In the Entertaining and Hospitality folder, Roe and I got talking about tamales. Tamales date to 5000 BCE, so when you prepare and eat them, you are eating one of the oldest prepared foods in human history. The process for preparing tamales is basically the same now as it was then, but boy have the fillings changed!
If you are interested in making tamales, there are thousands of recipes on line with pictures and step-by-step processes written by chefs from around the globe. I am not here to give you a single recipe, but would like to offer some tips to enhance your enjoyment of both the process and taste of the humble tamal.
All tamales are made with corn masa, or ground corn that has been treated with lime. The masa is mixed with liquid and fat in a 6-6-1 ratio. In other words, 6 cups of masa, 6 cups of liquid, 1 cup of fat. This amount of masa will make about 4 dozen medium-large tamales. If you want to make a smaller batch you can halve the ingredients as long as you follow the ratio.
-I use Maseca Tamal for my tamales. It is a finer grind that standard masa and isn't as gritty in the finished product
-Never use oil as your fat! I use lard for savory tamales and butter for sweet. Many people use shortening (Crisco) instead of lard. Do not use margarine, Promise, I Can't Believe it's not Butter or any "fake" spreads.
-For savory tamales, use the liquid that you cook your meat in. Strain the liquid once it cools and add water if necessary to meet the 6-6-1 ratio.
-For sweet tamales you can use water or clear juice (like apple). I mix my sugar with the water instead of with the dry ingredients.
When preparing the masa, the easiest and best way is to mix your dry ingredients (Masa, salt, baking powder) in a bowl. In a separate bowl use a hand mixer to blend your fat and incorporate air into it. Once the fat looks like thick frosting you are ready to add your dry and liquid. Add one cup of dry mix and one cup of liquid to your fat. Use the mixer to blend ingredients. Keep adding one cup dry/one cup liquid until all liquid & dry ingredients are blended into the fat. The dough will be about the consistency of drop biscuits. If it is more like cake batter-you may add a bit of masa. This should not be a problem as long as you follow the ratio.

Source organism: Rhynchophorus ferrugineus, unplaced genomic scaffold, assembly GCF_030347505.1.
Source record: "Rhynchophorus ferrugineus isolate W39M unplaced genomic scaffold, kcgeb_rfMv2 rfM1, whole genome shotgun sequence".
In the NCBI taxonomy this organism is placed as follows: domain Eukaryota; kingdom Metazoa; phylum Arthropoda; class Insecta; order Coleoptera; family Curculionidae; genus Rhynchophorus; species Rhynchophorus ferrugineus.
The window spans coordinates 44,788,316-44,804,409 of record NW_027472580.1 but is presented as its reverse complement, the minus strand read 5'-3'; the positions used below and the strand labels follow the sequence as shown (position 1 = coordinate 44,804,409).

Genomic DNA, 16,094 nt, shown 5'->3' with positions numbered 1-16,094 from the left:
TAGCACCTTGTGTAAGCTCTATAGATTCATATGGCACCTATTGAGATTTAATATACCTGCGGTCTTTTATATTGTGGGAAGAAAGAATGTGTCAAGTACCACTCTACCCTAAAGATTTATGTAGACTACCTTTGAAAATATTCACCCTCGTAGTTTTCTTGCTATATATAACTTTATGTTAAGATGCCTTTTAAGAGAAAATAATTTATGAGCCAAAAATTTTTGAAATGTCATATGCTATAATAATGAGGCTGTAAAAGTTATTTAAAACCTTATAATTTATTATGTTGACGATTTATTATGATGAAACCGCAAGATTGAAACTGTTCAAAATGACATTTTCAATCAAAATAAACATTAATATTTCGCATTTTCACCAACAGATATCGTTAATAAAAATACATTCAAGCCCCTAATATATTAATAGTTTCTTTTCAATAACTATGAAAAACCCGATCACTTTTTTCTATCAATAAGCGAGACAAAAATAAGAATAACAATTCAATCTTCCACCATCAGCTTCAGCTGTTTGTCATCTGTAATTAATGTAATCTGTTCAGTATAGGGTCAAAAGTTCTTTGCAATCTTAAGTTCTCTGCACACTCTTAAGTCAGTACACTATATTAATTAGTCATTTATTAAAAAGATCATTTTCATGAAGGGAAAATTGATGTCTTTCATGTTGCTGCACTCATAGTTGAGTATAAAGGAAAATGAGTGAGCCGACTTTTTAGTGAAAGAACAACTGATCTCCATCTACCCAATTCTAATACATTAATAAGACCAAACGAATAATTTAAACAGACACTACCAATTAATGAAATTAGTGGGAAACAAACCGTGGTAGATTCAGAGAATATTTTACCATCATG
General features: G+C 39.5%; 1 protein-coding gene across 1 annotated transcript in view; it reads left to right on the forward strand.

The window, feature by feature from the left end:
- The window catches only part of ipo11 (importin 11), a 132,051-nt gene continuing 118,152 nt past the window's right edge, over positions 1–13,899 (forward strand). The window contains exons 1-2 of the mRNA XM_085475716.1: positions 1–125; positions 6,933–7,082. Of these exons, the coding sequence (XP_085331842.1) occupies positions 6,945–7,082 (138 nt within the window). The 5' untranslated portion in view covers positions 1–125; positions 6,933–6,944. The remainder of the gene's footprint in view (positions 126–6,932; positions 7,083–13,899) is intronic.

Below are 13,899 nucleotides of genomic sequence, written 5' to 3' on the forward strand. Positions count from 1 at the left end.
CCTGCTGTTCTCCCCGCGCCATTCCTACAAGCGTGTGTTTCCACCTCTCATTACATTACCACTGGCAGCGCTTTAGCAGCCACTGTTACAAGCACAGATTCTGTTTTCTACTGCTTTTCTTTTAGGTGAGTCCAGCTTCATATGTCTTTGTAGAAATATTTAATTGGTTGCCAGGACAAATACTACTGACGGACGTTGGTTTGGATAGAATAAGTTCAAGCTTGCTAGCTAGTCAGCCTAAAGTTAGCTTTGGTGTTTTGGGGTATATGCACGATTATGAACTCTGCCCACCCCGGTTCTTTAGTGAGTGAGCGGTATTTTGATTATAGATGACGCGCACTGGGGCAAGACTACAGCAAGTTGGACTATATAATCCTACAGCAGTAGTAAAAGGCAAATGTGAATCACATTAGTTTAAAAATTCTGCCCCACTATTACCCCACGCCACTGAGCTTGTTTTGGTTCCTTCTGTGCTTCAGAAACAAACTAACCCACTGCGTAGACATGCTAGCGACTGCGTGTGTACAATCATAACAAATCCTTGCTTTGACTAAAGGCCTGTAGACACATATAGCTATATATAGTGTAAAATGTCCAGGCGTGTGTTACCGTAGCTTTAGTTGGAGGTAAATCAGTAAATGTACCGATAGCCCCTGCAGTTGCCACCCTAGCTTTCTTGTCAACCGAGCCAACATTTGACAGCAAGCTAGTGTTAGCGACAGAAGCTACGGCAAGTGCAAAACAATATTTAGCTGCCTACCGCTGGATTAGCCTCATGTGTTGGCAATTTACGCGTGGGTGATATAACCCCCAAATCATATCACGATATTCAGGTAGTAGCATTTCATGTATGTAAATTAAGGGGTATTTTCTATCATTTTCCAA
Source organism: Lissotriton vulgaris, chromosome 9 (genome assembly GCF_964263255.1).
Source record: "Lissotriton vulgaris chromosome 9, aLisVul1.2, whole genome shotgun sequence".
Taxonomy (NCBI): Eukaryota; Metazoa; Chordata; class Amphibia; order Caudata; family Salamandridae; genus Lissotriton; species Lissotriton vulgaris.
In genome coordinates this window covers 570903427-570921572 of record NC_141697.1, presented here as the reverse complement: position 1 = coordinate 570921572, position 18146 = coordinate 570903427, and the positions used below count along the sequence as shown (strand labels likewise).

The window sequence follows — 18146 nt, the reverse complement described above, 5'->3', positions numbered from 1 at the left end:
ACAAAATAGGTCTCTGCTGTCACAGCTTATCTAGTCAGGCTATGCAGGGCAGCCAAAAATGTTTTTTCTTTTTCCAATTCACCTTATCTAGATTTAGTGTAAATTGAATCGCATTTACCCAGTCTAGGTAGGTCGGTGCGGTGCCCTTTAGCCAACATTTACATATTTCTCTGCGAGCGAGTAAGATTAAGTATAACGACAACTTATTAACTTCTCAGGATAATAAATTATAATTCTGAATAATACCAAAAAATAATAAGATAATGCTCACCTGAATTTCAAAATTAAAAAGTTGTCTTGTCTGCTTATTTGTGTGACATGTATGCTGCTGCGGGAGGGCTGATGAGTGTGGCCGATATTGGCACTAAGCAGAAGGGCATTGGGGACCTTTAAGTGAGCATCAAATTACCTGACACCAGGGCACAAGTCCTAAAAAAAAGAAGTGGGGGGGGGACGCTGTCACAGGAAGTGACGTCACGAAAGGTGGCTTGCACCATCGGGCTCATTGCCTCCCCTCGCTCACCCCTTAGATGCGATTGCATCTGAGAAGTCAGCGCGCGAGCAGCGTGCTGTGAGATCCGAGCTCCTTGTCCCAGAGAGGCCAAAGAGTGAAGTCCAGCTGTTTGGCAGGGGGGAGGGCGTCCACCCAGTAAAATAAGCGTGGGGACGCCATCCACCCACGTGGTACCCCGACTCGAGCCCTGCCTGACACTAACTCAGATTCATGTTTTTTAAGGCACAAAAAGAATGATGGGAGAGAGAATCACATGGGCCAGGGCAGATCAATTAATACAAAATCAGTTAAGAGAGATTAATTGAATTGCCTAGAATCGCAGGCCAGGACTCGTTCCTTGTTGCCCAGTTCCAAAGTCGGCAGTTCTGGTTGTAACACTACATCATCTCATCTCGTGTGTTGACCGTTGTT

When spreading the dough on to the corn husks I use a rubber spatula. Use can use a spoon, but I think it's easier to use the spatula. You want enough dough to contain the filling-but not enough to make the tamale too thick and dry. My dough is about 1/4 to 3/8 inch thick. Leave 2 inches on the narrow end, 1-2 inches on the wide end and at least 1/2 inch on the sides free of dough. Once I put the filling in, I fold the two sides together and roll the any excess husk around the outside of the tamal. Your tamal should look like a burrito or very fat cigar, not flat like a hot pocket. Once rolled, fold the bottom (narrow) end up and tie with a string or strip of corn husk. Do the same with the top (wide) end. If you don't have enough room to fold the top down, just use a string to tie the top like a penny candy wrapper.
-Don't spread the dough too thick. Your tamales will be dry.
-The amount of filling is about one heaping tablespoon. It needs to be contained within the dough.
-Tying the tamales is very important. This helps retain the moisture of the tamal itself during the steaming process.
Once you are done wrapping and tying-your tamales are ready for the steam bath. You can use a steamer or a stock pot with steamer racks. The tamales need to be placed on the rack wide side up with a bit of breathing room. There does not need to be inches between each tamal, but don't "pack 'em in" or the steam won't be able to circulate. Steam for one hour. When the tamales are done, remove from the pot and serve. If you have made more than you can eat at a meal-put cooled tamales in a freezer bag and pop into the freezer. They should be good for up to 3 months. Refrigerated tamales will stay good for 3-5 days depending on filling.
-Don't let the tamales touch the water
-When reheating tamales the best way is to wrap them in a wet paper towel and microwave about 45 sec per tamal.
-Never unwrap the corn husk until you are ready to eat. Don't freeze tamales if you have unwrapped them.
I believe it's one of the secrets to a great (not just good) tamal is the lowly potato. When making savory tamales you need to put a piece of potato in them. Peel and slice a couple of potatoes. Cut into large matchstick portions (like McD's french fries). Parboil the potatoes until they are almost done. You don't want them done as if you were going to mash them-but you want the cooking process to be started. When assembling the tamales; put in your filling, one of the potato matchsticks and a regular size green (or black) olive. This adds a consistency and flavor unlike any I've had in commercial or restaurant tamales.
If you or your guests are vegetarian or vegan use shortening for your fat. You can use hot water or vegetable broth instead of meat broth. Sauteed mushrooms and onions or other vegetables in chile sauce can be used for filling. People who are gluten restricted or lactose intolerant can eat tamales. Remember that there is no such thing as a bad tamal. They may look a bit awkward and not be uniform in size or shape-but they will be delicious to eat. Do NOT be afraid to try your hand at these clever packages of deliciousness! After all, they have been around for over 7000 years.